[Coco] Fresh new retro computing article!
boisy at pitre.org
Tue May 28 01:17:26 EDT 2019
I’ve been unsubscribed to the list for over a year or so, mostly due to lack of time and focusing on pursuits, but given the last few posts, I have re-subscribed for the time being.
I have put about as much energy into this as I want to give, so please pardon this long post. Quite simply, my name has been brought up and I need to respond, since no one should speak for me except for me.
So... the back story is I wrote an article on vintageisthenewold.com (VITNO): https://www.vintageisthenewold.com/stepping-on-toes-addressing-duplication-of-hardware-in-the-vintage-computing-marketplace/
It’s an opinionated article inspired by a number of recent and not-so-recent events related to competition in the CoCo market. It’s a topic worthy of a larger audience, which is why I decided to post it on VITNO — to reach and affect a wider audience.
It’s not written in an accusatory manner. It’s not a “hit piece.” It doesn’t names names, or call for beheadings or burning at the stake for perceived offenders. It calls for what I think is a reasoned approach to coordination between hardware vendors who put time and money into making products, and even offers a positive example.
As I expected, this article got some traction and struck a chord. Discussion ensued on Discord and on the comments section of the article itself.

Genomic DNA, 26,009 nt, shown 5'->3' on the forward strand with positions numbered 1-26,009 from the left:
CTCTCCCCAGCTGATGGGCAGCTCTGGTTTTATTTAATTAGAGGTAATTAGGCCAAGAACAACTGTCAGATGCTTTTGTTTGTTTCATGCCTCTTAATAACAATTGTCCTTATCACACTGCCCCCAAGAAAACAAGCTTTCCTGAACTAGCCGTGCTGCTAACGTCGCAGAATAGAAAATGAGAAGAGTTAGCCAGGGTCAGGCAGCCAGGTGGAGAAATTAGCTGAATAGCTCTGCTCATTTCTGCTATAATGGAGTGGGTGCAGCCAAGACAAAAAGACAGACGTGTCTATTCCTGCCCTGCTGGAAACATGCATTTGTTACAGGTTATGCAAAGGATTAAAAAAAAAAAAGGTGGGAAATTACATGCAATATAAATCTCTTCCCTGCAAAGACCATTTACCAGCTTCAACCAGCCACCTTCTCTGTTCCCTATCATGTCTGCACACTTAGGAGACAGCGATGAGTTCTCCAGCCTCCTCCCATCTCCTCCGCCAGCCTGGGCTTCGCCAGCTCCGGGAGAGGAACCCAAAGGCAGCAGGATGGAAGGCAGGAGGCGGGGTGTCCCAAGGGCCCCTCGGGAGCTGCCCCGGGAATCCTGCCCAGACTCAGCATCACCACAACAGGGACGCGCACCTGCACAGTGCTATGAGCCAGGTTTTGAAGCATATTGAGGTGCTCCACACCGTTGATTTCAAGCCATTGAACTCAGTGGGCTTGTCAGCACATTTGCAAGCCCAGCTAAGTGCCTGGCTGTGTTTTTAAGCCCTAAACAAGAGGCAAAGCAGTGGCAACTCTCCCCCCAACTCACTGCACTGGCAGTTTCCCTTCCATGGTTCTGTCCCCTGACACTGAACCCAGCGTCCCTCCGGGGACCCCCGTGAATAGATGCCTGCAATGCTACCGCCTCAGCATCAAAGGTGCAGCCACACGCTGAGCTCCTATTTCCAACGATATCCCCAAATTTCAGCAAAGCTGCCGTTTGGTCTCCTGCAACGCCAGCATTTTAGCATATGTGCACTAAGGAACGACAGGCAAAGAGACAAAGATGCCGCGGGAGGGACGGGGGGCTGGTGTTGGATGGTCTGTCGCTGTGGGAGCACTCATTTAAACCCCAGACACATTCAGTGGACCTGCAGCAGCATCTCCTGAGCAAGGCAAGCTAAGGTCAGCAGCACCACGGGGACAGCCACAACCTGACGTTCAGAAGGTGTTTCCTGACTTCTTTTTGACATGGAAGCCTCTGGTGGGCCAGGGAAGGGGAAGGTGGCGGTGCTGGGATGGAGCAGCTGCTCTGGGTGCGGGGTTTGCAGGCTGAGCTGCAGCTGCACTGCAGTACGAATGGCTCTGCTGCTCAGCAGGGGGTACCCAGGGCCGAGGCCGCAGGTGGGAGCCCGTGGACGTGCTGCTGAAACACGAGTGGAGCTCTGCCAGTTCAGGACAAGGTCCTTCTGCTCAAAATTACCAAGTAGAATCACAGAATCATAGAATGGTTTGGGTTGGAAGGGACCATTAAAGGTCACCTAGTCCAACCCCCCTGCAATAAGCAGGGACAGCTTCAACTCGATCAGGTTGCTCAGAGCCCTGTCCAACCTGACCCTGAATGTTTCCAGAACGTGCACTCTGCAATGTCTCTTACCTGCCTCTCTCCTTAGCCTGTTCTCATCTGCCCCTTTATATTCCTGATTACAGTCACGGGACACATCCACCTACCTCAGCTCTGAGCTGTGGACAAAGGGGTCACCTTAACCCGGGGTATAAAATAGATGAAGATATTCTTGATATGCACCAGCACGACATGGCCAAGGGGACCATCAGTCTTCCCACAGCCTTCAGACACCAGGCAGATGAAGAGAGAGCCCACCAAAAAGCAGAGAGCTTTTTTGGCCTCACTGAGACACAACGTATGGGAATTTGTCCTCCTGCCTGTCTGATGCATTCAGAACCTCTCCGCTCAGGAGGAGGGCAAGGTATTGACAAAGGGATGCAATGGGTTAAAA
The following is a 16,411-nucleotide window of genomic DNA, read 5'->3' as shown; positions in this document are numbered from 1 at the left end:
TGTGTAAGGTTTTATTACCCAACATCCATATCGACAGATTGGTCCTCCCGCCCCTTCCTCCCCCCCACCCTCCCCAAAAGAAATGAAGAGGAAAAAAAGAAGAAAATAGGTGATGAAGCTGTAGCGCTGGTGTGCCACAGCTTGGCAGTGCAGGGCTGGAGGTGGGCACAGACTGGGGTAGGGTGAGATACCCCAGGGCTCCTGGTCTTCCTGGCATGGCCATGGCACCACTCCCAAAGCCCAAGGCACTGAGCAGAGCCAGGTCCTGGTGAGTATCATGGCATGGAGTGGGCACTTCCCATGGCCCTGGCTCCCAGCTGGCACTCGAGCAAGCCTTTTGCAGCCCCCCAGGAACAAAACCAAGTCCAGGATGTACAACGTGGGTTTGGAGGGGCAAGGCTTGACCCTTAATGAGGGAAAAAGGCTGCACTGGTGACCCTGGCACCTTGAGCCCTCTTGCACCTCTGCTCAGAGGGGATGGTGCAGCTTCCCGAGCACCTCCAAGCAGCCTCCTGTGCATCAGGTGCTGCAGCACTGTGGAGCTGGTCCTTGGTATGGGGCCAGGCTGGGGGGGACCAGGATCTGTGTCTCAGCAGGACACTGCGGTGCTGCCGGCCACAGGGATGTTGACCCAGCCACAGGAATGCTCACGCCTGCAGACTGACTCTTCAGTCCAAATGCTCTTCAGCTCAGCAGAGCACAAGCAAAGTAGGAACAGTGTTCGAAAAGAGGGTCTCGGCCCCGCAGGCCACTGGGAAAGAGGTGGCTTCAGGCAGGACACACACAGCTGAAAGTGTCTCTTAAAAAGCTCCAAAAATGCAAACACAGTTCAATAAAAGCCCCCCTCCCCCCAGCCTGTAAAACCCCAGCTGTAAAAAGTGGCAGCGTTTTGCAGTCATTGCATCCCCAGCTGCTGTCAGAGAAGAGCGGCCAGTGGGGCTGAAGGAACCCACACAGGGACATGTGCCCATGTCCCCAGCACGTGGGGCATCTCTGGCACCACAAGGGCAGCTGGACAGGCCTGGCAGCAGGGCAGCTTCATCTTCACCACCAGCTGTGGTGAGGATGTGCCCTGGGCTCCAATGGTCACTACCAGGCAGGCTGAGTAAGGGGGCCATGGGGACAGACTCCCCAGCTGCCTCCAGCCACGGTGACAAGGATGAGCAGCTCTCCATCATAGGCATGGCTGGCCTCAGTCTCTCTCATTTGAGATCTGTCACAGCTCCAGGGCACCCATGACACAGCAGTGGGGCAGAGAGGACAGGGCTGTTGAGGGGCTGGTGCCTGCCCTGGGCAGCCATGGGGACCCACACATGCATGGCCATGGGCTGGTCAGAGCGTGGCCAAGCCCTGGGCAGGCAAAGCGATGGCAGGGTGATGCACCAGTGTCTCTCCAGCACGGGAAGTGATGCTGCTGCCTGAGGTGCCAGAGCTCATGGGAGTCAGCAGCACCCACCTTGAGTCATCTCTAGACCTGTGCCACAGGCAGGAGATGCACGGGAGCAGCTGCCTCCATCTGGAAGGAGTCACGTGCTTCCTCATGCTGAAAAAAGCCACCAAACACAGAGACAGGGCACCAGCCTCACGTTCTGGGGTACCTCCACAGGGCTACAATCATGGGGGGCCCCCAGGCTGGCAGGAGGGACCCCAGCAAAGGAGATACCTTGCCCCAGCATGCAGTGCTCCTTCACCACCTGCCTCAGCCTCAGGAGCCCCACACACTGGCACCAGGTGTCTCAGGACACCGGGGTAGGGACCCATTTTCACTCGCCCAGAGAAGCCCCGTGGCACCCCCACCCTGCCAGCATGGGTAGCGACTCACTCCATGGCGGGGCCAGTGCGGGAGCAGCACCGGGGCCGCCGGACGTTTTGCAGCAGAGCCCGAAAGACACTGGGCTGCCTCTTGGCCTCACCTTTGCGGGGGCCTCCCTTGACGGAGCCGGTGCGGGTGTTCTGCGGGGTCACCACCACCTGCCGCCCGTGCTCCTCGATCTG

Part of the Discord discussion were pointed and specific questions about my stance from D. Bruce Moore, which I tried to answer to the best of my ability. Looking back on it, I’m not sure if this was an honest attempt to get clarification on my views or a coordinated attempt to catch me in an inconsistency in order to discredit me and my article. Given some of the comments expressed about my article from others, I have to wonder. In any case, from my article, I am quoted as saying:
"Of course, free markets are just that: free. That means the freedom for anyone to create anything and sell it in any marketplace. I am not proposing that a vendor should “own” a particular segment of a market."
And from the conversation on Discord with Bruce:
Bruce: "I like the idea of coordination between vendors but there appear to be pragmatic issues with it. Who goes to who? Vendor A who is first to market should be consulted by Vendor B who wants to make a similar product? How do you go to someone if they haven’t announced a product intention? Poll all the existing Vendors and give away your idea?
Me: “I agree, it can get thorny. For existing products, it's quite clear. For ideas in the making, it's not as cut and dry.”
It’s not a great answer, and I can see where it might be confusing. So let me clarify:
- No vendor should “own” a particular market. By “own” I mean cordon off a product line and say to anyone else “you can’t make something like this.” It’s not just anti-competitive, it’s impractical to enforce. You cannot tell people what to do.
- In a smaller sized market, I am advocating for a deferential approach when it comes to producing a product that is identical or nearly identical to one that already exists. Instead of putting effort into duplicating an existing offering by another vendor, focus on something novel and new. If a vendor is considering an unannounced idea, it’s more difficult to decide what to do.
I’m advocating for a middle ground, which is still somewhat nebulous, admittedly, but something in between “hey get off my lawn” and “I’ll make a product just like yours and sell it for less and make it harder for you to recoup your non-recurring expenses.”
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